U.S. donors keep giving despite economy
U.S. charities grappling with greater needs and dwindling resources have seen a surprising outpouring of donor support leading up to the holiday season, the Associated Press reported Nov. 21. The Dallas-based American Heart Association reported higher donations this year, and Northwest Harvest food bank in Seattle received weekly calls from companies announcing their plans to forego their annual holiday parties to give to charity. This is in keeping with data from the Center on Philanthropy at Indiana University, which says that giving historically is immune to recessions.
UNC raises tuition as endowment drops
The endowment at the University of North Carolina at Chapel Hill, worth $2.5 billion in July, has since dropped 13 percent, or $320 million, The Raleigh News & Observer reported Nov. 21. Meanwhile, trustees at the university approved a 6.5 percent tuition increase for undergraduate students to raise money for student aid and academic programs.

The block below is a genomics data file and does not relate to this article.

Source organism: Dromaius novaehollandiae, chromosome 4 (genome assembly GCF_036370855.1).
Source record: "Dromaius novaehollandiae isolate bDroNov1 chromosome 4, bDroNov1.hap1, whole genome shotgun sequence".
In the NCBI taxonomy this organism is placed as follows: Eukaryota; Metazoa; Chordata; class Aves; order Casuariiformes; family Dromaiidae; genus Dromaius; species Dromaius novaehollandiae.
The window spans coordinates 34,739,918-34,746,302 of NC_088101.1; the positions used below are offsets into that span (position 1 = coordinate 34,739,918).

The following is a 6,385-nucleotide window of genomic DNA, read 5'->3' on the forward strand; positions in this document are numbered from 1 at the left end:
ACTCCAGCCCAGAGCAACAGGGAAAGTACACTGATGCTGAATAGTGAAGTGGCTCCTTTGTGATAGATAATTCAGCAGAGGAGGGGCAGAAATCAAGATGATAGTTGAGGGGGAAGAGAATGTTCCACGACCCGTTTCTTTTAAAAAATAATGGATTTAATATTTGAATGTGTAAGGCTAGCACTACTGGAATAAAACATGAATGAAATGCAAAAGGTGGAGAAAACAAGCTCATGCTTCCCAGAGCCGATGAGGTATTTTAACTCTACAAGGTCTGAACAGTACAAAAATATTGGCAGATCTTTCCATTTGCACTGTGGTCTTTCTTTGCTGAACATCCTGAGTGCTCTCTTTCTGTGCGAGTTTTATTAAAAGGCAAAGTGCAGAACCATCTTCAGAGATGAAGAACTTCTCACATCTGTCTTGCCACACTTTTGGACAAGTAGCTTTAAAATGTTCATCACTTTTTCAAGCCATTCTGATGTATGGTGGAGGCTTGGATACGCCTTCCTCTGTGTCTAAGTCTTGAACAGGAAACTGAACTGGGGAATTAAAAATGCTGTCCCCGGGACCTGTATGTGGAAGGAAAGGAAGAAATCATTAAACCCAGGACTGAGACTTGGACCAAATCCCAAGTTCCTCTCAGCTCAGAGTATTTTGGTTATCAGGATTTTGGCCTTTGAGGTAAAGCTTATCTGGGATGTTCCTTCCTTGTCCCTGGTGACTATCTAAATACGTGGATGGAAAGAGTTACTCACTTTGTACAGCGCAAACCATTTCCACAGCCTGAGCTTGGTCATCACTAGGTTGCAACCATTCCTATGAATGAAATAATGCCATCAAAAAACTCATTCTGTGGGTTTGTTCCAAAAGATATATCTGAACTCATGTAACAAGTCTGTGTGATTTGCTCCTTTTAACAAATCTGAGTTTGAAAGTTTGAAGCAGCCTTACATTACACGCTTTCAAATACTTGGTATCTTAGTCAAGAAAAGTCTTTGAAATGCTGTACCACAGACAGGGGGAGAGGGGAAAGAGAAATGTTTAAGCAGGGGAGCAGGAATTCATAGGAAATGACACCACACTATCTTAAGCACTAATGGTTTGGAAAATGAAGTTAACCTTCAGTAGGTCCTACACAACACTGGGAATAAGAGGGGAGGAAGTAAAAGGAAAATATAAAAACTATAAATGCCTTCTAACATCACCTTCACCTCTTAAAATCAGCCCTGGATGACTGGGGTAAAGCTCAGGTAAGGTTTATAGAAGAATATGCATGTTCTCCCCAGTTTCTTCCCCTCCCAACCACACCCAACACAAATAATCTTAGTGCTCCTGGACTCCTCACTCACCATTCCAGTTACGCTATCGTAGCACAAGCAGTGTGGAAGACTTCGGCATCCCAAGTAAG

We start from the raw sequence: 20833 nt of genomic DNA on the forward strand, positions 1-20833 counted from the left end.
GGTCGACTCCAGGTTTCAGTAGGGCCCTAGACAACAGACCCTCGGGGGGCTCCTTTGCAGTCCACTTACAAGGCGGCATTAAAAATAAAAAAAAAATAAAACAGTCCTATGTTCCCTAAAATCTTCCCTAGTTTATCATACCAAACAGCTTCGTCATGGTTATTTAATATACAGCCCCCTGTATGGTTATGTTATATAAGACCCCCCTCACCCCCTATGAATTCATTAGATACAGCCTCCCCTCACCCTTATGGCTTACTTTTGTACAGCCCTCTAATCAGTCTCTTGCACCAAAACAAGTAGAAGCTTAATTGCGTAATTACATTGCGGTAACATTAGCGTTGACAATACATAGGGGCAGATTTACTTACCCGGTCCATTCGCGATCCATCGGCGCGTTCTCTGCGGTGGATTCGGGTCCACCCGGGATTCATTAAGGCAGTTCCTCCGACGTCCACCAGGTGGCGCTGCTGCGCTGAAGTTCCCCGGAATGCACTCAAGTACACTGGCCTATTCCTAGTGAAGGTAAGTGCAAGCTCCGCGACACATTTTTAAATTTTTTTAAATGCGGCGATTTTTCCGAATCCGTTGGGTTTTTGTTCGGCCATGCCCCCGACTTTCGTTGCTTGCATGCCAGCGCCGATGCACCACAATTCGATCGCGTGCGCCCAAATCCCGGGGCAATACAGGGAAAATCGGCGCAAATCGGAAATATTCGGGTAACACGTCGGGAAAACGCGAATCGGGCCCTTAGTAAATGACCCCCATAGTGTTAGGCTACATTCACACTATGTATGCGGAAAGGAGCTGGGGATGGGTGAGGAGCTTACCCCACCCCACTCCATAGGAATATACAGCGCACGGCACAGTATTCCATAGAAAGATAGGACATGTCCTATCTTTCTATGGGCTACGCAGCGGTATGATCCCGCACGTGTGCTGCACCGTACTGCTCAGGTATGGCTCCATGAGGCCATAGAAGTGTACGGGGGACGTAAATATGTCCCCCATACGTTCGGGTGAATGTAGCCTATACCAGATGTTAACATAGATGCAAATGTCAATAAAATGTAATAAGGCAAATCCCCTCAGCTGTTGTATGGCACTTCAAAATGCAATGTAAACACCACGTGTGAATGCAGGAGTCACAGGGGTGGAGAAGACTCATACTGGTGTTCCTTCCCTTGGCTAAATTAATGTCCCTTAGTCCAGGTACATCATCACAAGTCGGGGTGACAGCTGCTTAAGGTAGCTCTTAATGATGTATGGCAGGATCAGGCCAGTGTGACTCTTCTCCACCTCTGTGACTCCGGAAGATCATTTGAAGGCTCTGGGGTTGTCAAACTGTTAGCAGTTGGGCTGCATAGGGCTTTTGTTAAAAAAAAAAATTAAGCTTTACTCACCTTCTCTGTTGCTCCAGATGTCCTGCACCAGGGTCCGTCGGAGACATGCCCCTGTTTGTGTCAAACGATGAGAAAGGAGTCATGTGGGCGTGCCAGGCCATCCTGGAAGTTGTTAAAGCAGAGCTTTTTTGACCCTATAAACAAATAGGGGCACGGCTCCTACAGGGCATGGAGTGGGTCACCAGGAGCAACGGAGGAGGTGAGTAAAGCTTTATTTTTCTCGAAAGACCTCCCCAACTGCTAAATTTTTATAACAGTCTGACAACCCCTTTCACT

Boston College cuts budget
Boston College has reduced its budget by 2 percent, or $2.5 million, in anticipation of increased requests for financial aid during the economic downturn, The Boston Globe reported Nov. 21 (see budget story). The funds will be put in a reserve account to assist students in the coming semester and academic year.
* Financial losses among some of Duke University’s biggest donors are causing unease for university fundraisers, The Duke Chronicle reported Nov. 21.
* In a move to combat flagging sales, Gucci is giving 25 percent of the sales of its new Tattoo Heart handbag and shoe collection to UNICEF, says Cheryl Lu-Lien Tan on a blog in The Wall Street Journal Nov. 20.